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Report shows one-third drop for livestock antibiotic sales


SILVER SPRING, Md. — A newly-released U.S. Food and Drug Administration (FDA) report shows a 33 percent drop in livestock antibiotics sold between 2016 and 2017 for food-producing animals in the United States.

“These reductions are an indication that our ongoing efforts to support antimicrobial stewardship are having a significant impact,” said FDA Commissioner Scott Gottlieb.

Released on Dec. 18, the 2017 Summary Report on Antimicrobials Sold or Distributed for Use in Food-Producing Animals stated since 2009 – the first year the FDA started collecting and reporting the data – sales have declined by 28 percent.

The FDA added the totals represent only sales and distribution data and don’t reflect how the drugs were used in animals.

Under its Guidance for Industry (GFI) #213, which had gone into effect Jan. 1, 2017, antibiotics that are important for human medicine can no longer be used for growth promotion or feed efficiency in cows, pigs, chickens, turkeys and other food animals.

In addition, 95 percent of the medically-important antibiotics used in animal water and feed for therapeutic purposes now require veterinary oversight and can no longer be purchased over-the-counter (OTC).

The report said the clearest impact is on sales of antibiotics used for growth promotion, which dropped from 5.7 million kilograms in 2016 to zero in 2017. OTC sales declined dramatically as well, from 8 million kg in 2016 to 271,280 in 2017.

Moreover, there was a decrease in most of the medically important drug classes sold for use in food-producing animals. For example, tetracyclines, which account for nearly two-thirds of all antibiotics sold for use in livestock, fell by 40 percent, compared with 2016, while sales of aminoglycosides, penicillins and macrolides dropped by 19, 18 and 15 percent respectively.

However, sales of fluoroquinolone antibiotics increased by 24 percent.

Gail Hansen, DVM, public health and animal medicine consultant, said overall, the reduction in livestock antibiotic use is good news on the antibiotic stewardship front.

“It shows the FDA guidance was successful in reducing the amount of antibiotics sold, without an increase in animal health or food safety problems during that time,” she told the University of Minnesota’s Center for Infectious Disease Research and Policy’s CIDRAP News.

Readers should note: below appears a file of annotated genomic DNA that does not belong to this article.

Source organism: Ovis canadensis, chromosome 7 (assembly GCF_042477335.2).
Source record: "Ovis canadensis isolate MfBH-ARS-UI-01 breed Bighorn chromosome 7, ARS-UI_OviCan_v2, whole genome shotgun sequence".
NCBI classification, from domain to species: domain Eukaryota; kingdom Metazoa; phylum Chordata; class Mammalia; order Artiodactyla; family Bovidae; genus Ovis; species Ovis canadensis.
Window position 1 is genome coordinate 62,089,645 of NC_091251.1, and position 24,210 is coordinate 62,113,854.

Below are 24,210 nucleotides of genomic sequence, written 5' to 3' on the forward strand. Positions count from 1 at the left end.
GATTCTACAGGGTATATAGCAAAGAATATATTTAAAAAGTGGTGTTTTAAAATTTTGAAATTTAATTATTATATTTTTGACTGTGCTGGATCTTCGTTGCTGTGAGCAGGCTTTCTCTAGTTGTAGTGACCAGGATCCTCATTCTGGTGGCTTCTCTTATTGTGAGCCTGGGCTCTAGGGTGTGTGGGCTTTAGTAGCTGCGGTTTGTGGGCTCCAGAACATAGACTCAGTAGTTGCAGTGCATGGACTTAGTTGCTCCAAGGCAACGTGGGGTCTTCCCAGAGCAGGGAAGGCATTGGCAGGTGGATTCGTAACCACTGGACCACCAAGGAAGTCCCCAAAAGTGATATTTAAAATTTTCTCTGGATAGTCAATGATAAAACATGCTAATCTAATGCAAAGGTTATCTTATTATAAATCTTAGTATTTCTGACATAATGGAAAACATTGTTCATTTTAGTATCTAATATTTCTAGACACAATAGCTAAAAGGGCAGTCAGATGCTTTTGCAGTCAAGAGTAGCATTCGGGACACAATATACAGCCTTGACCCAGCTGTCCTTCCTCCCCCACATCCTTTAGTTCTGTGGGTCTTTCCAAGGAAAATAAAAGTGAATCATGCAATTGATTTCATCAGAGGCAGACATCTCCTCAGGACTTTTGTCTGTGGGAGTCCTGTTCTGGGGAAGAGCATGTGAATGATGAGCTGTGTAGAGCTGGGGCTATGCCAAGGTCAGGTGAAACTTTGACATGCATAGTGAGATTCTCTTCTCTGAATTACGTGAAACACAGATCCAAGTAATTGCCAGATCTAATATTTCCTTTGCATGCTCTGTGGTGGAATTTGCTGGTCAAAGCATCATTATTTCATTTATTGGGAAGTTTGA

Among the food-animal groups, the report said the largest decline in antibiotic sales was seen in chickens. The report added the 47 percent decrease from 2016 to 2017 is likely linked to the poultry industry’s consumer-driven shift to raising chickens without medically important antibiotics.

But sales of medically important antibiotics also dropped by 35 percent in cows, 35 percent in pigs and 11 percent in turkeys. Overall, medically important antibiotics account for 51 percent of the antibiotics sold for use on food animals; the rest are antibiotics that aren’t used in human medicine.

According to the Natural Resources Defense Council (NRDC), however, the FDA’s latest numbers also show the beef and pork industries remain high users of these drugs, at 5.1 million pounds and 4.5 million pounds in sales respectively in 2017, compared to 590,000 pounds in the chicken industry.

“We are seeing real progress, but the American meat industry continues to have a drug problem and the clock is ticking to solve it,” said Avinash Kar, NRDC senior attorney. “Far more antibiotics important to humans still go to cows and pigs – usually when they’re not sick – than to people, putting the health of every single one of us in jeopardy.

“The good news is, the data show change is possible and can happen quickly. To keep these life-saving drugs working for treating sick patients who need them most, the beef and pork industries have to step up.”

Although the FDA has not indicated it plans to set reduction targets for antibiotic use in animal agriculture, Gottlieb said the FDA’s Center for Veterinary Medicine (CVM) is planning further action.

In a five-year plan released last September, the CVM said it will bring the remaining 5 percent of medically important antibiotics used in livestock under veterinary supervision; improve data on antibiotic sales, use and resistance in food animals; and encourage the development of alternative therapies for sick animals.

“While I’m very pleased with the results of the report, and the efforts by all of our stakeholders thus far to improve antimicrobial stewardship, our work isn’t yet done when it comes to fighting antimicrobial resistance,” Gottlieb explained.